J. D. Salinger's writing is original, first rate, serious and beautiful. Here are nine of his stories, and one further reason that they are so interesting, and so powerful seen all together, is that they are paradoxes. From the outside, they are often very funny: inside, they are about heartbreak, and convey it; they can do this because they are pure. The whole nine have an enchanting ease about them, a deceptively loose-appearing texture, a freshness and liveliness which might bid fair to disarm the reader, as he begins, say, the remarkable "For Esme with Love and Squalor." Nothing could be further from what Mr. Salinger is about to do to him.
The stories concern children a good deal of the time, but they are God's children. Mr. Salinger's work deals with innocence, and starts with innocence: from there it can penetrate a full range of relationships, follow the spirit's private adventure, inquire into grave problems gravely--into life and death and human vulnerability and into the occasional mystical experience where age does not, after a point, any longer apply. Mr. Salinger's world urban, suburban, family, mostly of the Eastern seaboard is never a clue to the way he will treat it: he seems to write without preconception of shackling things.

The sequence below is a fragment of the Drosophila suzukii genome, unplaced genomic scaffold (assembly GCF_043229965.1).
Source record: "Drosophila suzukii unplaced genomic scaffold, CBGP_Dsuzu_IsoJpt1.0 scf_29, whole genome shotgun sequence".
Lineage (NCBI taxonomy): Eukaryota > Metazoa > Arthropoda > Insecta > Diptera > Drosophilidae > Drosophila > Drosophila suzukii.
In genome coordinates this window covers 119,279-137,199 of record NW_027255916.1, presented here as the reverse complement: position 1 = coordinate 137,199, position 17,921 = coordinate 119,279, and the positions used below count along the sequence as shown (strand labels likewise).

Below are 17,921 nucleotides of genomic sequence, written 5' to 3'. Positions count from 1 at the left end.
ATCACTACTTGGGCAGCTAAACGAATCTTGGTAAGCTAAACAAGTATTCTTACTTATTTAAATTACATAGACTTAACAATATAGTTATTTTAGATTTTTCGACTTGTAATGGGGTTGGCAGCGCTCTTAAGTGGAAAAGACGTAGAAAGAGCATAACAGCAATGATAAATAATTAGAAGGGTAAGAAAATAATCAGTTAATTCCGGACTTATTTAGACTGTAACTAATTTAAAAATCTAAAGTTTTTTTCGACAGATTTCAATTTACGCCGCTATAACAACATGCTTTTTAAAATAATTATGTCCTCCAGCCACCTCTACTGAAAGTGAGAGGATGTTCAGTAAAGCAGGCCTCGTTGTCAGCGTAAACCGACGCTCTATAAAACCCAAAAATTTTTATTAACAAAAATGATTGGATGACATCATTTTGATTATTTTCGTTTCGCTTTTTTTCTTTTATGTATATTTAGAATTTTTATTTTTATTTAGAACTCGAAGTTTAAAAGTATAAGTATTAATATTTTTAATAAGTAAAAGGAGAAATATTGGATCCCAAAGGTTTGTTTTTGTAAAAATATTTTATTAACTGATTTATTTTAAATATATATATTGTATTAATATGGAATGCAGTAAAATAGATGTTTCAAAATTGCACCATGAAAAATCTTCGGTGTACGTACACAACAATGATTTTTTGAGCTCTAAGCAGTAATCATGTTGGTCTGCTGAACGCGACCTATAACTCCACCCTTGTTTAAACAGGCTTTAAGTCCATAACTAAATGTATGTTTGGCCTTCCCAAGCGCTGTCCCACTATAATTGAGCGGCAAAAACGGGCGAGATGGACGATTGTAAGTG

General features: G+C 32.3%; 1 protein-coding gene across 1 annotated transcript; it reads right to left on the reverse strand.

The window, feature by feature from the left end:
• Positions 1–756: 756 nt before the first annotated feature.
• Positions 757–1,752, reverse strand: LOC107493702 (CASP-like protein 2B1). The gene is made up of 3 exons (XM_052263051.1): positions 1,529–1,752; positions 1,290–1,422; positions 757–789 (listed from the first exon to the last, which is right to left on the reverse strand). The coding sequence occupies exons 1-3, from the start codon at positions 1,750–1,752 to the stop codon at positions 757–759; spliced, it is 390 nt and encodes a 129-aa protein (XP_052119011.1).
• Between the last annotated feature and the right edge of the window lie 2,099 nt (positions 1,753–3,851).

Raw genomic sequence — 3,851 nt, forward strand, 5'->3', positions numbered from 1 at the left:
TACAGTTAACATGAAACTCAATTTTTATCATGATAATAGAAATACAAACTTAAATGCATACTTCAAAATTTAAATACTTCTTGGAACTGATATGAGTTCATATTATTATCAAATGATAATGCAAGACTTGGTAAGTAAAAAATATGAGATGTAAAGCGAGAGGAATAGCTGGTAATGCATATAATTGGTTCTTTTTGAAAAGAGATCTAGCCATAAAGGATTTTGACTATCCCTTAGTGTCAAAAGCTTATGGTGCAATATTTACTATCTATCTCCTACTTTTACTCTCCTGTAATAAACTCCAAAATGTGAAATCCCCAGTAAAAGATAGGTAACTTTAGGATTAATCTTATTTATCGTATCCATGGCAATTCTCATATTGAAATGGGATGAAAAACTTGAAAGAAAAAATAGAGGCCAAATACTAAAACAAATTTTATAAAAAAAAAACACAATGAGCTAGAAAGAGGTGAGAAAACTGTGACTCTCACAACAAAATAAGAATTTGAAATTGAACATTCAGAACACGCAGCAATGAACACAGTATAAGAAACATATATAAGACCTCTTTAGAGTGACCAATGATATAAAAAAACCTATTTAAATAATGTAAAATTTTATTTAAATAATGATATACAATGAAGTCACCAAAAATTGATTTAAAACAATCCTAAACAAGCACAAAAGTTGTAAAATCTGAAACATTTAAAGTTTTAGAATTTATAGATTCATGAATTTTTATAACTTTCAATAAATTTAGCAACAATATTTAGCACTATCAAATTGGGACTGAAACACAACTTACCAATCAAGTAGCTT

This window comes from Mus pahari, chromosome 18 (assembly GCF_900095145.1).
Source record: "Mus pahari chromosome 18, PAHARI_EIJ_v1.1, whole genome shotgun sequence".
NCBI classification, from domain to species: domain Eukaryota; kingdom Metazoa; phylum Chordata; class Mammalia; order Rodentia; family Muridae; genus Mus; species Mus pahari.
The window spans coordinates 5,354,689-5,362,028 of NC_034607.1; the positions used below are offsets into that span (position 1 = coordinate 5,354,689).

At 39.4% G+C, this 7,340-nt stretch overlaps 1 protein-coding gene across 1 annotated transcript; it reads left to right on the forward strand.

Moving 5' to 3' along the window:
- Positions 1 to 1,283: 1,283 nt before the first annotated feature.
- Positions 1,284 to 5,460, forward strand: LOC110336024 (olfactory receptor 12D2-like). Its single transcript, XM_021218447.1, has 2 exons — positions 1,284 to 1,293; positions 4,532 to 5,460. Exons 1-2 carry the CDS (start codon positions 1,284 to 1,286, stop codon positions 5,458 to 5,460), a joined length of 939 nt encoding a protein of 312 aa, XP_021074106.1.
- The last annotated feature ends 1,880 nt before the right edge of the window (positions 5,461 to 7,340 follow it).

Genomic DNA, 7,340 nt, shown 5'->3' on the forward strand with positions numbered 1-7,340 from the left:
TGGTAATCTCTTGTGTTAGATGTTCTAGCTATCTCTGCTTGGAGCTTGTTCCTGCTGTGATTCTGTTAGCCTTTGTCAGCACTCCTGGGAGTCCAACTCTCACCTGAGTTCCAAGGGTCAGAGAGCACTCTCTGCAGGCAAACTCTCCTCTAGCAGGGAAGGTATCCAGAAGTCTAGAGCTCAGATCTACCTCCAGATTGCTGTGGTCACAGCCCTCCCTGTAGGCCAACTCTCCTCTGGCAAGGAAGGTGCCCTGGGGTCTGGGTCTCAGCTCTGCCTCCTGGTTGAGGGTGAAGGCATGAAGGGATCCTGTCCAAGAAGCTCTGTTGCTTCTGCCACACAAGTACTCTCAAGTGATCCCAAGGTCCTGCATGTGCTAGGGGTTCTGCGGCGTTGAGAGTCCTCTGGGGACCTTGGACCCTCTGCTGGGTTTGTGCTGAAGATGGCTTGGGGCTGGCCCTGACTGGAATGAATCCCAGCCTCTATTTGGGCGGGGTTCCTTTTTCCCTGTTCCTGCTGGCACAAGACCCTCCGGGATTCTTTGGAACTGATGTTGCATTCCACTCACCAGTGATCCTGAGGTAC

He has the equipment of a born writer to begin with--his sensitive eye, his incredibly good ear, and something I can think of no word for but grace. There is not a trace of sentimentality about his work, although it is full of children that are bound to be adored. He pronounces no judgements, he is simply gifted with having them, and with having them passionately.
The material of these stories is quite different, again, from his subject. Death, war, the flaws in human relationships, the crazy inability to make plain to others what is most transparent and plain to ourselves and nearest our hearts; the lack or loss of a way to offer our passionate feeling belief, in their full generosity; the ruthless cruelty of...
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